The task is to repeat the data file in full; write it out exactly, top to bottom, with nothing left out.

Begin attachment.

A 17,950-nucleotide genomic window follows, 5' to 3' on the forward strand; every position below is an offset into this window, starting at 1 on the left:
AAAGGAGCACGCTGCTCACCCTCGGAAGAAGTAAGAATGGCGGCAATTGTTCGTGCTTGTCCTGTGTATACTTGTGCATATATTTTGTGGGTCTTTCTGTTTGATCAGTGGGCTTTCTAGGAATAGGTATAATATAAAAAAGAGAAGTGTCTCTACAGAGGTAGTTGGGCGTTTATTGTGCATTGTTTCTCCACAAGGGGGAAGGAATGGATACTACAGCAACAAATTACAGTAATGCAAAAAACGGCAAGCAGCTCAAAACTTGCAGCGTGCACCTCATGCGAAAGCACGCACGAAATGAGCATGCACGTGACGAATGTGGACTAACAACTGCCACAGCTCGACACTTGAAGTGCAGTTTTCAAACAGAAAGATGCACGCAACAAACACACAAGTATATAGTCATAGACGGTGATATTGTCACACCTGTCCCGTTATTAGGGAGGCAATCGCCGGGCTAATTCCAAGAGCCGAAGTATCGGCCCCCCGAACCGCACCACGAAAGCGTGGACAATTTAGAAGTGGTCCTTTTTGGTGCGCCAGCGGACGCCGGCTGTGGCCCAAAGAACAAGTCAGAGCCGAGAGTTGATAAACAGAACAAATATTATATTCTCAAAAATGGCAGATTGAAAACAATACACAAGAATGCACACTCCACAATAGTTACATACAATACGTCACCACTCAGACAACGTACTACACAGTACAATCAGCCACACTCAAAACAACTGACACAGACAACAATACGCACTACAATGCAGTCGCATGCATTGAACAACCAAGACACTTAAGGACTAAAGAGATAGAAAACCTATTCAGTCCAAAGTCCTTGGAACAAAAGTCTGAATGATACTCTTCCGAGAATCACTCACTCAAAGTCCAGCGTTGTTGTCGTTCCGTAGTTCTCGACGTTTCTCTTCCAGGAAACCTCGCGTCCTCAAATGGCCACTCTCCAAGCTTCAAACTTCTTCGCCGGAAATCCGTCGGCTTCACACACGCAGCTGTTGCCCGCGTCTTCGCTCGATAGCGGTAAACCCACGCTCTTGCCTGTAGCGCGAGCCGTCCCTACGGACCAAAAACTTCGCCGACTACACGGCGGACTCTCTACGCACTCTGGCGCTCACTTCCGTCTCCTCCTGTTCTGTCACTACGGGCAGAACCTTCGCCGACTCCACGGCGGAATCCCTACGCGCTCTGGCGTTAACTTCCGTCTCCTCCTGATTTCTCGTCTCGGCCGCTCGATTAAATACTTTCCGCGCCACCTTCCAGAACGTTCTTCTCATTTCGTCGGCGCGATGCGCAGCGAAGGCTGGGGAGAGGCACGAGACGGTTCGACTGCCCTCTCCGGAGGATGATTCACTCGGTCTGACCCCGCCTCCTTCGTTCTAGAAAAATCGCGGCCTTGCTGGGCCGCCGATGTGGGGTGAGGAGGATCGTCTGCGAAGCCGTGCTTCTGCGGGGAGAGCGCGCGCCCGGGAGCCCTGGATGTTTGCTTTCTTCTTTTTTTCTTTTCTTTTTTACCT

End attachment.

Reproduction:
A 17,950-nucleotide genomic window follows, 5' to 3' on the forward strand; every position below is an offset into this window, starting at 1 on the left:
AAAGGAGCACGCTGCTCACCCTCGGAAGAAGTAAGAATGGCGGCAATTGTTCGTGCTTGTCCTGTGTATACTTGTGCATATATTTTGTGGGTCTTTCTGTTTGATCAGTGGGCTTTCTAGGAATAGGTATAATATAAAAAAGAGAAGTGTCTCTACAGAGGTAGTTGGGCGTTTATTGTGCATTGTTTCTCCACAAGGGGGAAGGAATGGATACTACAGCAACAAATTACAGTAATGCAAAAAACGGCAAGCAGCTCAAAACTTGCAGCGTGCACCTCATGCGAAAGCACGCACGAAATGAGCATGCACGTGACGAATGTGGACTAACAACTGCCACAGCTCGACACTTGAAGTGCAGTTTTCAAACAGAAAGATGCACGCAACAAACACACAAGTATATAGTCATAGACGGTGATATTGTCACACCTGTCCCGTTATTAGGGAGGCAATCGCCGGGCTAATTCCAAGAGCCGAAGTATCGGCCCCCCGAACCGCACCACGAAAGCGTGGACAATTTAGAAGTGGTCCTTTTTGGTGCGCCAGCGGACGCCGGCTGTGGCCCAAAGAACAAGTCAGAGCCGAGAGTTGATAAACAGAACAAATATTATATTCTCAAAAATGGCAGATTGAAAACAATACACAAGAATGCACACTCCACAATAGTTACATACAATACGTCACCACTCAGACAACGTACTACACAGTACAATCAGCCACACTCAAAACAACTGACACAGACAACAATACGCACTACAATGCAGTCGCATGCATTGAACAACCAAGACACTTAAGGACTAAAGAGATAGAAAACCTATTCAGTCCAAAGTCCTTGGAACAAAAGTCTGAATGATACTCTTCCGAGAATCACTCACTCAAAGTCCAGCGTTGTTGTCGTTCCGTAGTTCTCGACGTTTCTCTTCCAGGAAACCTCGCGTCCTCAAATGGCCACTCTCCAAGCTTCAAACTTCTTCGCCGGAAATCCGTCGGCTTCACACACGCAGCTGTTGCCCGCGTCTTCGCTCGATAGCGGTAAACCCACGCTCTTGCCTGTAGCGCGAGCCGTCCCTACGGACCAAAAACTTCGCCGACTACACGGCGGACTCTCTACGCACTCTGGCGCTCACTTCCGTCTCCTCCTGTTCTGTCACTACGGGCAGAACCTTCGCCGACTCCACGGCGGAATCCCTACGCGCTCTGGCGTTAACTTCCGTCTCCTCCTGATTTCTCGTCTCGGCCGCTCGATTAAATACTTTCCGCGCCACCTTCCAGAACGTTCTTCTCATTTCGTCGGCGCGATGCGCAGCGAAGGCTGGGGAGAGGCACGAGACGGTTCGACTGCCCTCTCCGGAGGATGATTCACTCGGTCTGACCCCGCCTCCTTCGTTCTAGAAAAATCGCGGCCTTGCTGGGCCGCCGATGTGGGGTGAGGAGGATCGTCTGCGAAGCCGTGCTTCTGCGGGGAGAGCGCGCGCCCGGGAGCCCTGGATGTTTGCTTTCTTCTTTTTTTCTTTTCTTTTTTACCT